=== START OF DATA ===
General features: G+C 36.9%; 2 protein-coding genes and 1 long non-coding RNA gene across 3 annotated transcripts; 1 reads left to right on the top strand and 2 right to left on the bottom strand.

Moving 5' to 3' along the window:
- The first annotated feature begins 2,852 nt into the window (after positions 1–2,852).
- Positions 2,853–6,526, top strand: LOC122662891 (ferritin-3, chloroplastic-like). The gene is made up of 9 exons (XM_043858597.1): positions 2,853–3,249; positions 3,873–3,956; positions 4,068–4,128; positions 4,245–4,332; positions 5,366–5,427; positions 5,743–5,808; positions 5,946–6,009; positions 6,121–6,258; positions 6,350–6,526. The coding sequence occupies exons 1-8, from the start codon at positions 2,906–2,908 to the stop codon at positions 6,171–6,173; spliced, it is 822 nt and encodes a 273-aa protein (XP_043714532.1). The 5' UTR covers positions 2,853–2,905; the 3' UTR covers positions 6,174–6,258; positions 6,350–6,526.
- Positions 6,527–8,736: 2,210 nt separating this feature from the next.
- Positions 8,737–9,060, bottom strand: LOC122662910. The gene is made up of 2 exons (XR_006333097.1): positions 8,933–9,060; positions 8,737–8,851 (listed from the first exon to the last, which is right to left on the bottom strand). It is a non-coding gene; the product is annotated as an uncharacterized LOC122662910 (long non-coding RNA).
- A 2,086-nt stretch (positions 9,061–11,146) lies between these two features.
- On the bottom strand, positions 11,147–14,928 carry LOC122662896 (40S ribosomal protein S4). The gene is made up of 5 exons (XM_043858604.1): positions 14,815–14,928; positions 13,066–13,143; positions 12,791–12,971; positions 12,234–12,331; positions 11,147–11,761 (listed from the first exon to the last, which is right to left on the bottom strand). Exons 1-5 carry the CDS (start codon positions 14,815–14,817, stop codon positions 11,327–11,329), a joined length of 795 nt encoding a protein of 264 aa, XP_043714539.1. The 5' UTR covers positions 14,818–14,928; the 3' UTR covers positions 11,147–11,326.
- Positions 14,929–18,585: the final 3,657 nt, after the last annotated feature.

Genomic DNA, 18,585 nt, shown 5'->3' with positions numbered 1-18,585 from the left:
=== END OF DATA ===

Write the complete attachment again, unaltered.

General features: G+C 36.9%; 2 protein-coding genes and 1 long non-coding RNA gene across 3 annotated transcripts; 1 reads left to right on the top strand and 2 right to left on the bottom strand.

Moving 5' to 3' along the window:
- The first annotated feature begins 2,852 nt into the window (after positions 1–2,852).
- Positions 2,853–6,526, top strand: LOC122662891 (ferritin-3, chloroplastic-like). The gene is made up of 9 exons (XM_043858597.1): positions 2,853–3,249; positions 3,873–3,956; positions 4,068–4,128; positions 4,245–4,332; positions 5,366–5,427; positions 5,743–5,808; positions 5,946–6,009; positions 6,121–6,258; positions 6,350–6,526. The coding sequence occupies exons 1-8, from the start codon at positions 2,906–2,908 to the stop codon at positions 6,171–6,173; spliced, it is 822 nt and encodes a 273-aa protein (XP_043714532.1). The 5' UTR covers positions 2,853–2,905; the 3' UTR covers positions 6,174–6,258; positions 6,350–6,526.
- Positions 6,527–8,736: 2,210 nt separating this feature from the next.
- Positions 8,737–9,060, bottom strand: LOC122662910. The gene is made up of 2 exons (XR_006333097.1): positions 8,933–9,060; positions 8,737–8,851 (listed from the first exon to the last, which is right to left on the bottom strand). It is a non-coding gene; the product is annotated as an uncharacterized LOC122662910 (long non-coding RNA).
- A 2,086-nt stretch (positions 9,061–11,146) lies between these two features.
- On the bottom strand, positions 11,147–14,928 carry LOC122662896 (40S ribosomal protein S4). The gene is made up of 5 exons (XM_043858604.1): positions 14,815–14,928; positions 13,066–13,143; positions 12,791–12,971; positions 12,234–12,331; positions 11,147–11,761 (listed from the first exon to the last, which is right to left on the bottom strand). Exons 1-5 carry the CDS (start codon positions 14,815–14,817, stop codon positions 11,327–11,329), a joined length of 795 nt encoding a protein of 264 aa, XP_043714539.1. The 5' UTR covers positions 14,818–14,928; the 3' UTR covers positions 11,147–11,326.
- Positions 14,929–18,585: the final 3,657 nt, after the last annotated feature.

Genomic DNA, 18,585 nt, shown 5'->3' with positions numbered 1-18,585 from the left: